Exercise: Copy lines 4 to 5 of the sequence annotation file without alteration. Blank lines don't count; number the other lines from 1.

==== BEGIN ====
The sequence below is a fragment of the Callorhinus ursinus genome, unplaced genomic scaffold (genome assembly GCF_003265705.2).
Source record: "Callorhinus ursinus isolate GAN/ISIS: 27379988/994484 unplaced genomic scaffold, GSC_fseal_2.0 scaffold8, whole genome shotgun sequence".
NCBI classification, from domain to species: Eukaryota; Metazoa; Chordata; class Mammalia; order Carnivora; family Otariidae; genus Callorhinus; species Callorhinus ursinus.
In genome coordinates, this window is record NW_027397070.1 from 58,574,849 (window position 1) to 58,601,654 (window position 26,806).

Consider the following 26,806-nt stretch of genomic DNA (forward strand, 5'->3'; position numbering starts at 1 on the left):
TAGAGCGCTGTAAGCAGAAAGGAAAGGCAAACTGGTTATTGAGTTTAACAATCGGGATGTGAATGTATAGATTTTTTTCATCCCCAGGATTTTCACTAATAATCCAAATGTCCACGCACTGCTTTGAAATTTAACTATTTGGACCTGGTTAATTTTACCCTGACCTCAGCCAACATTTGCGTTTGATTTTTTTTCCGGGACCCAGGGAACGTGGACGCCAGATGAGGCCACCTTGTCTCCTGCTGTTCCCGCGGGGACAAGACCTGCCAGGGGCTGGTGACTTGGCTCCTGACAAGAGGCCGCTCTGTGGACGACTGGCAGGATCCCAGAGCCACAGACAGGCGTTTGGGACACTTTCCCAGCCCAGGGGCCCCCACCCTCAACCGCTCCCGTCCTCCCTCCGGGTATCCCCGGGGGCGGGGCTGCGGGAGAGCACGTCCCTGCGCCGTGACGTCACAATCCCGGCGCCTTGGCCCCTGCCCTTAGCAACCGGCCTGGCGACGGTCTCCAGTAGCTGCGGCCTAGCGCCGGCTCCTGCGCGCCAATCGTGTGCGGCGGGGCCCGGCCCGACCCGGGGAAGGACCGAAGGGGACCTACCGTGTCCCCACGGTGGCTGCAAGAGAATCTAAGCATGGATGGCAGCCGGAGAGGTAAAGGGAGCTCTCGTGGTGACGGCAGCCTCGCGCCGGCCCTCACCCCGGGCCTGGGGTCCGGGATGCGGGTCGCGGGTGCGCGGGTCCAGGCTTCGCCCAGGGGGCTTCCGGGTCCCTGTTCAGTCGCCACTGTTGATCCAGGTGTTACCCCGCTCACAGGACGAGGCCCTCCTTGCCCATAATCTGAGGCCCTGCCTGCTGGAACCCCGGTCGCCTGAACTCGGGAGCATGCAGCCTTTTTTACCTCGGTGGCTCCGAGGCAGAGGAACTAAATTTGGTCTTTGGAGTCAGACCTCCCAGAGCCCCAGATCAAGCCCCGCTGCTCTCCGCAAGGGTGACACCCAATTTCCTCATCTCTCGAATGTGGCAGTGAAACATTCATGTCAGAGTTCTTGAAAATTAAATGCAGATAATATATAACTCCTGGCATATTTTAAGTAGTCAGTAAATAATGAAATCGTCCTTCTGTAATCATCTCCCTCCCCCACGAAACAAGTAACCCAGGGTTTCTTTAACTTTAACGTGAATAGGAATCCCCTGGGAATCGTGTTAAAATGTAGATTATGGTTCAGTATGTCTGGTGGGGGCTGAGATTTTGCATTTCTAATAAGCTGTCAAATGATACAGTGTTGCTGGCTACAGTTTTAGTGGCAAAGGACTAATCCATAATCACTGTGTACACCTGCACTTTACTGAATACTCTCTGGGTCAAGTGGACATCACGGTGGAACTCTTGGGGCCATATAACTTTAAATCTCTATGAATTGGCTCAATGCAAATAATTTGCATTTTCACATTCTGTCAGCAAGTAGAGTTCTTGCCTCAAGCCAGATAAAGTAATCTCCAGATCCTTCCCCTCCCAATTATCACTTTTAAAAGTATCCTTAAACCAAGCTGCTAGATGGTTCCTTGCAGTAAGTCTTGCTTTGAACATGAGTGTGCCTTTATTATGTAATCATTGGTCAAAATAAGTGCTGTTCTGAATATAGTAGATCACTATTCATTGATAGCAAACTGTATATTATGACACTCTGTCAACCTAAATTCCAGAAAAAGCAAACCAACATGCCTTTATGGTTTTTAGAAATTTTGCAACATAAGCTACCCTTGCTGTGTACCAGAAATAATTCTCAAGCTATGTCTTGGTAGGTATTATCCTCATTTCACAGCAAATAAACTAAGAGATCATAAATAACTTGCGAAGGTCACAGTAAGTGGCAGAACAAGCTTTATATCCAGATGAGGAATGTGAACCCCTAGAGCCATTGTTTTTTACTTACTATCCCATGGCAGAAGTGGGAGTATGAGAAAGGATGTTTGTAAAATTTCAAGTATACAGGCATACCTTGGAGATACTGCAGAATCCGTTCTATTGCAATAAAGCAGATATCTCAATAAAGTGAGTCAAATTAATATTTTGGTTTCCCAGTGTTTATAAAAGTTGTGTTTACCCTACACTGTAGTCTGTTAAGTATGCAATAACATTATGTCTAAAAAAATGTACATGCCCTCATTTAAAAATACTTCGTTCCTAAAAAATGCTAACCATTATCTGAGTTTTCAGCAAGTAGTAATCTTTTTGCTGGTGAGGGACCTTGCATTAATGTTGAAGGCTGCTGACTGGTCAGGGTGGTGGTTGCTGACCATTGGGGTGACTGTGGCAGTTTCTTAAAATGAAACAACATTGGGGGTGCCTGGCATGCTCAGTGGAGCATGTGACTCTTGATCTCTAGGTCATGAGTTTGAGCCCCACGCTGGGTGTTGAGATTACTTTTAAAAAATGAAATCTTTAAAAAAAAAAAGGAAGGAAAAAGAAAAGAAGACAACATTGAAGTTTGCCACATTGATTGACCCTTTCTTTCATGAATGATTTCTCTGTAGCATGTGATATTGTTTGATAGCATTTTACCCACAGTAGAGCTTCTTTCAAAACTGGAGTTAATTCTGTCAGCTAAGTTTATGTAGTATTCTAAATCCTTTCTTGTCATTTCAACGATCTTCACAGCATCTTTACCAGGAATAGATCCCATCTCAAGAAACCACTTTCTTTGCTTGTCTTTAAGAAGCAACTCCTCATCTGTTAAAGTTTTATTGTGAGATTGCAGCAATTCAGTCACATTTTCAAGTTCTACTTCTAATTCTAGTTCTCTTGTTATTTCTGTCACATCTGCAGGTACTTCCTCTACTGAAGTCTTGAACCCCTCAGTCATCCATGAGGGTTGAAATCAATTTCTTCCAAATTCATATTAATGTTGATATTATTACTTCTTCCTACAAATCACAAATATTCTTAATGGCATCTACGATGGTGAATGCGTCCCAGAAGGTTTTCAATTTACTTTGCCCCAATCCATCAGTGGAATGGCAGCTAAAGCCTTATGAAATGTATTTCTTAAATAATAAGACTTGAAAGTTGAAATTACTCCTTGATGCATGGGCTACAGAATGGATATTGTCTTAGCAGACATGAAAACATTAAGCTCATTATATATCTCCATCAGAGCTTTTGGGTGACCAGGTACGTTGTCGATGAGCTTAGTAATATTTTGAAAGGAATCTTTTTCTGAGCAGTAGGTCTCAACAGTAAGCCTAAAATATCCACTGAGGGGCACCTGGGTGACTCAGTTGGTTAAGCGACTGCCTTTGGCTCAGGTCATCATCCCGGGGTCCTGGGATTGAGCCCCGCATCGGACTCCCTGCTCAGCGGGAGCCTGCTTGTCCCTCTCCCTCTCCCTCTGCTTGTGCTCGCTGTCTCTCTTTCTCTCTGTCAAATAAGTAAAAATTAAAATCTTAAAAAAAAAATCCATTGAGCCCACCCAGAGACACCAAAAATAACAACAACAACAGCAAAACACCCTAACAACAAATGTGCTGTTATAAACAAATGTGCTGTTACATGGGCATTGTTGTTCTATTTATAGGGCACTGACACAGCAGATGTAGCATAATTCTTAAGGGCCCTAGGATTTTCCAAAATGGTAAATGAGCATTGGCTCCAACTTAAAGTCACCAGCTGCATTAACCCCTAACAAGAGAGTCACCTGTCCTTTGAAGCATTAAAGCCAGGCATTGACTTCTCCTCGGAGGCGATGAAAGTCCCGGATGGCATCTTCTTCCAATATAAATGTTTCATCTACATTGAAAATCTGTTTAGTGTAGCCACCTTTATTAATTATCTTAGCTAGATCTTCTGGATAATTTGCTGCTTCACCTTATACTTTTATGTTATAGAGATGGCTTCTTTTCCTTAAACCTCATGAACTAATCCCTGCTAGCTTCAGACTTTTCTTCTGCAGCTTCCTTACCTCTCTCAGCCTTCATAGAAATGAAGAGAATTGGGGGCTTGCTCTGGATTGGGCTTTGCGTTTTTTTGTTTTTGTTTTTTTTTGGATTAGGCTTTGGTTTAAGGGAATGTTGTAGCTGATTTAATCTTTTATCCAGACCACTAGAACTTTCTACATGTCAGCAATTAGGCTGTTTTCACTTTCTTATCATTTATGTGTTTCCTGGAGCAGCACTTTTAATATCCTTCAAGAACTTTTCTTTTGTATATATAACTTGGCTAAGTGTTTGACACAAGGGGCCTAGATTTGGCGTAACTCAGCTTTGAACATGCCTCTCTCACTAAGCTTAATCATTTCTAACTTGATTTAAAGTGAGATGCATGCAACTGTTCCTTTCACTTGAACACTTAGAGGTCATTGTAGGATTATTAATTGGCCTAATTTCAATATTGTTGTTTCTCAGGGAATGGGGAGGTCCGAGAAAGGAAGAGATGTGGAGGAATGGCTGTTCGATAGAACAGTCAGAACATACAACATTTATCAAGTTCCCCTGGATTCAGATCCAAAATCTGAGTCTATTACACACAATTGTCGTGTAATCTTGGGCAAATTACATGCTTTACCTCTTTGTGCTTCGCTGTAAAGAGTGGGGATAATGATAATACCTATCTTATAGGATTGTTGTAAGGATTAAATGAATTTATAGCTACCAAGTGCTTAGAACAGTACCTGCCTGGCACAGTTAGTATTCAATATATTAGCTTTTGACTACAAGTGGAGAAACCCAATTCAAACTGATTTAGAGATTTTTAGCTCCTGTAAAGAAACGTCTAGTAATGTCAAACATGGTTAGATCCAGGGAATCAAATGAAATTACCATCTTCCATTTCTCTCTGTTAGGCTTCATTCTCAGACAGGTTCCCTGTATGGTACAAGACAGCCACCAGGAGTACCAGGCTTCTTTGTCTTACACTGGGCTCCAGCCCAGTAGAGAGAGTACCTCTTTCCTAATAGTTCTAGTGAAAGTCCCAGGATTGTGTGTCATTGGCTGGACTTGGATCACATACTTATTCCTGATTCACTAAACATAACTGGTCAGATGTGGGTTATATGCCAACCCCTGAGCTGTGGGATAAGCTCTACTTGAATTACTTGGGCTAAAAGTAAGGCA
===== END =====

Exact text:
In genome coordinates, this window is record NW_027397070.1 from 58,574,849 (window position 1) to 58,601,654 (window position 26,806).

Consider the following 26,806-nt stretch of genomic DNA (forward strand, 5'->3'; position numbering starts at 1 on the left):